The S shape of hammers might be a carry-over from the friction flintlock hammer, with its circular arc to scrape flint against steel; the percussion hammer appears to have been designed to hit an angled nipple square on with the most force; the pinfire hammer had to perform an awkward arc to drive a pin downward; and the centrefire hammer was more of a return to the angled hit of the percussion nipple, with a striker instead. Noseless hammers could hit a striker more in line with the barrel which, while sufficient for the task, might not deliver as hard a blow as the slightly longer arc of the angled striker? A physicist and mathematician might provide a better answer.
One thing, the tighter S shape, angled thumb pieces, and lower positioning of the tumbler vis-à-vis the line of the barrel on later hammerguns means that when the hammers are fully cocked, they are out of the line of sight. The other extreme are pinfire hammers which, when cocked, offer a sight picture resembling rugby goal posts!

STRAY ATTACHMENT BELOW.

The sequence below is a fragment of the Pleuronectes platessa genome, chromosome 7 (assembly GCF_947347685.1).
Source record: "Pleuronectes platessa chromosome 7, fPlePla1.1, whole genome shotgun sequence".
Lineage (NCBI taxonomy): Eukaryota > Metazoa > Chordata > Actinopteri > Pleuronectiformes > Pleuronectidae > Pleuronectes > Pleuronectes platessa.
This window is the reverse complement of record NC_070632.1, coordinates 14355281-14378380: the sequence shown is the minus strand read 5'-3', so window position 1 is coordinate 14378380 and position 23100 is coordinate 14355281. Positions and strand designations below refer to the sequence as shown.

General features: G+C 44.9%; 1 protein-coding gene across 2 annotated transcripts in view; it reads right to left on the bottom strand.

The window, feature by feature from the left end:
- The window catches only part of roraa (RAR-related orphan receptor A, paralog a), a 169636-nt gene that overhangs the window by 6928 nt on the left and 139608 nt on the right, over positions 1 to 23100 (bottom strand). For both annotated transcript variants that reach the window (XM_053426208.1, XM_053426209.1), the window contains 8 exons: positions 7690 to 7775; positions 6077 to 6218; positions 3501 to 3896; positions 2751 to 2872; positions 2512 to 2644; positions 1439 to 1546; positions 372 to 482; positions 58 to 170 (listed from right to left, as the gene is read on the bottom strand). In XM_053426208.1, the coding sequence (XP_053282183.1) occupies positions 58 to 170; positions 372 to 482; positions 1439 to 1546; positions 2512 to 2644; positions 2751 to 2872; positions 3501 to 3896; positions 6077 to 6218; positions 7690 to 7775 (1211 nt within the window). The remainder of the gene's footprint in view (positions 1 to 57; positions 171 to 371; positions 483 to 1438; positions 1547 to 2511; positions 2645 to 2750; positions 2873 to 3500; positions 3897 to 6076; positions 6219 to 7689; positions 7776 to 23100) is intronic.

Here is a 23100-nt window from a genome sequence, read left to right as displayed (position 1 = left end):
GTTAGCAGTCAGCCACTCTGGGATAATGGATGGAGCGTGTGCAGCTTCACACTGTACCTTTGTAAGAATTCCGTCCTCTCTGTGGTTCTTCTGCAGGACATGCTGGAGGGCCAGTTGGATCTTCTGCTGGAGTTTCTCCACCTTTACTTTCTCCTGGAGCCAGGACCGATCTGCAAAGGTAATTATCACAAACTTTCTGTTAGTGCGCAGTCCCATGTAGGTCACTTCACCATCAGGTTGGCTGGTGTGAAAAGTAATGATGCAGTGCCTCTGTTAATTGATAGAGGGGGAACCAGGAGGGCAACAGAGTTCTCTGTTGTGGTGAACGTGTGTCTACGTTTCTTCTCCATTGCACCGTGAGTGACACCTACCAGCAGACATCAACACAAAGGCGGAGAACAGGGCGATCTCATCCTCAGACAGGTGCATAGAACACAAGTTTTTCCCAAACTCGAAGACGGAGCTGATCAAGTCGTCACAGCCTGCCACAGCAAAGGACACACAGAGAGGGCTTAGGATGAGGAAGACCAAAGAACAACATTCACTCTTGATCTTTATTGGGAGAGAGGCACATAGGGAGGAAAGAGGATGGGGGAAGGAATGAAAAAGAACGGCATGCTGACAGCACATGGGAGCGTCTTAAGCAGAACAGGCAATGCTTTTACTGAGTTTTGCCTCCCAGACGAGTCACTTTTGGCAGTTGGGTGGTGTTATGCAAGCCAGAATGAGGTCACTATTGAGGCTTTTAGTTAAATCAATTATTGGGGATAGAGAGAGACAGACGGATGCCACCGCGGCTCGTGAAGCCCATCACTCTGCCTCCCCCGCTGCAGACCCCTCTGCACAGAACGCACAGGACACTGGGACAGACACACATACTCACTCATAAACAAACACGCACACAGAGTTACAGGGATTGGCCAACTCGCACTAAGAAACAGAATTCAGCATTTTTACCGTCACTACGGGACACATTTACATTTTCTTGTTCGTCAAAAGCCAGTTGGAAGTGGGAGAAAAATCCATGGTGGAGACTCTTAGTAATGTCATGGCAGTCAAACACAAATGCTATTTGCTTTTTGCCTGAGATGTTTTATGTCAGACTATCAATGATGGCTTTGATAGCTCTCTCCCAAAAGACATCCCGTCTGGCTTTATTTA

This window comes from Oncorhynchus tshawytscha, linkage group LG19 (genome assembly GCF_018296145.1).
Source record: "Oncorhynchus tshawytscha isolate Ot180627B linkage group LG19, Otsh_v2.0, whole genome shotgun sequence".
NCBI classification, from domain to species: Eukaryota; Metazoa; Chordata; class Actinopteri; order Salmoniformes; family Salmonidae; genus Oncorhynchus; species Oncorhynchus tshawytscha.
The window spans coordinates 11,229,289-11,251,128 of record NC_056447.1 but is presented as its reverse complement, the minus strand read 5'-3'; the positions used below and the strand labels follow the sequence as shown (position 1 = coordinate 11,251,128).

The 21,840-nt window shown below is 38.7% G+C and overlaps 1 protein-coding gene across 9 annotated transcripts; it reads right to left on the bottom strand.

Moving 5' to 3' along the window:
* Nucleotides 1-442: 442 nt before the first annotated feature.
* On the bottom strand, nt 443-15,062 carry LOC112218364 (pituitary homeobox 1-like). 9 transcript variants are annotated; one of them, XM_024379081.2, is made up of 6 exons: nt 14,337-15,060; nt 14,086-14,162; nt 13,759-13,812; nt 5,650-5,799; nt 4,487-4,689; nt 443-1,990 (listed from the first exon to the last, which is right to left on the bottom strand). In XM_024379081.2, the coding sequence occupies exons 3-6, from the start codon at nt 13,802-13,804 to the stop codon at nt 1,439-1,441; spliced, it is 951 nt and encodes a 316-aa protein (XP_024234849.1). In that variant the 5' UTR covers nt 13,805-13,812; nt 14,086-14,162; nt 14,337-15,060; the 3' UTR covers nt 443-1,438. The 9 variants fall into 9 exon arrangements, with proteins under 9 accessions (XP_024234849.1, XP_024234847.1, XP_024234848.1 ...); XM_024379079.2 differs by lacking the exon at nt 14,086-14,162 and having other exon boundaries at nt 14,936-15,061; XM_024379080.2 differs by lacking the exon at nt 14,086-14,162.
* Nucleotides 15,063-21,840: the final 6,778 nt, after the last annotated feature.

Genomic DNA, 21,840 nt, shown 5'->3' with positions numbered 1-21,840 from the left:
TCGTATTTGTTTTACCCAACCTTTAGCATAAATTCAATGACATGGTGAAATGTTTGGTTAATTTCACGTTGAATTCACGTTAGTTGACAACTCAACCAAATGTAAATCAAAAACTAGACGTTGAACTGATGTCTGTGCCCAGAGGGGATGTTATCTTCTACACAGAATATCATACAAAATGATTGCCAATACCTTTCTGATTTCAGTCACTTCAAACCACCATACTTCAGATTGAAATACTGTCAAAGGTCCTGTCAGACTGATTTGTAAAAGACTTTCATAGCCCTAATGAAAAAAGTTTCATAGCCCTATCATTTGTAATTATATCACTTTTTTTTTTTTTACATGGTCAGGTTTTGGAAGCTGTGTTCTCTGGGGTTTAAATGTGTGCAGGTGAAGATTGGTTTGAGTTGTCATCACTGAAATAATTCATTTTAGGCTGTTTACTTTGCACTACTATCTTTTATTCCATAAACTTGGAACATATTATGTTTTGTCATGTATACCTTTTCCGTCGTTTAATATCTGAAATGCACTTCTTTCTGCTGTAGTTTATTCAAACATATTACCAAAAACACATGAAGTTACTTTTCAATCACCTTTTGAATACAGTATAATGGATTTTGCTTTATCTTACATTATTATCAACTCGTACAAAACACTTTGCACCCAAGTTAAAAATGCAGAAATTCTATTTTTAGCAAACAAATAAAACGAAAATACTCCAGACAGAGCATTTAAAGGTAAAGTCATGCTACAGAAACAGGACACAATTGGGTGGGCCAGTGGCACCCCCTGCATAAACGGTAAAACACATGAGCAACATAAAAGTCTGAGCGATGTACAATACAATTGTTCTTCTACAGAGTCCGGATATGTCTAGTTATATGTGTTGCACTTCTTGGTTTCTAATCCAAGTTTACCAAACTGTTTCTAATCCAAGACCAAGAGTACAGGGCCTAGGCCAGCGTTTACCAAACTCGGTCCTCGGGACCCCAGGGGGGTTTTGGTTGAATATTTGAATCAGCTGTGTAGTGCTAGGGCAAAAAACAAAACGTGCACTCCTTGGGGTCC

One thing that is remarkable on so many of the centrefire hammers pictured above is the retention, though highly stylized, of the percussion-era 'cap guards' on the hammer noses designed to keep flying bits of copper cap away from the shooter, a good example of skeuomorphism.
As posts without pictures are dull, here are Lancaster early centrefire hammers of the noseless variety, dated 1858.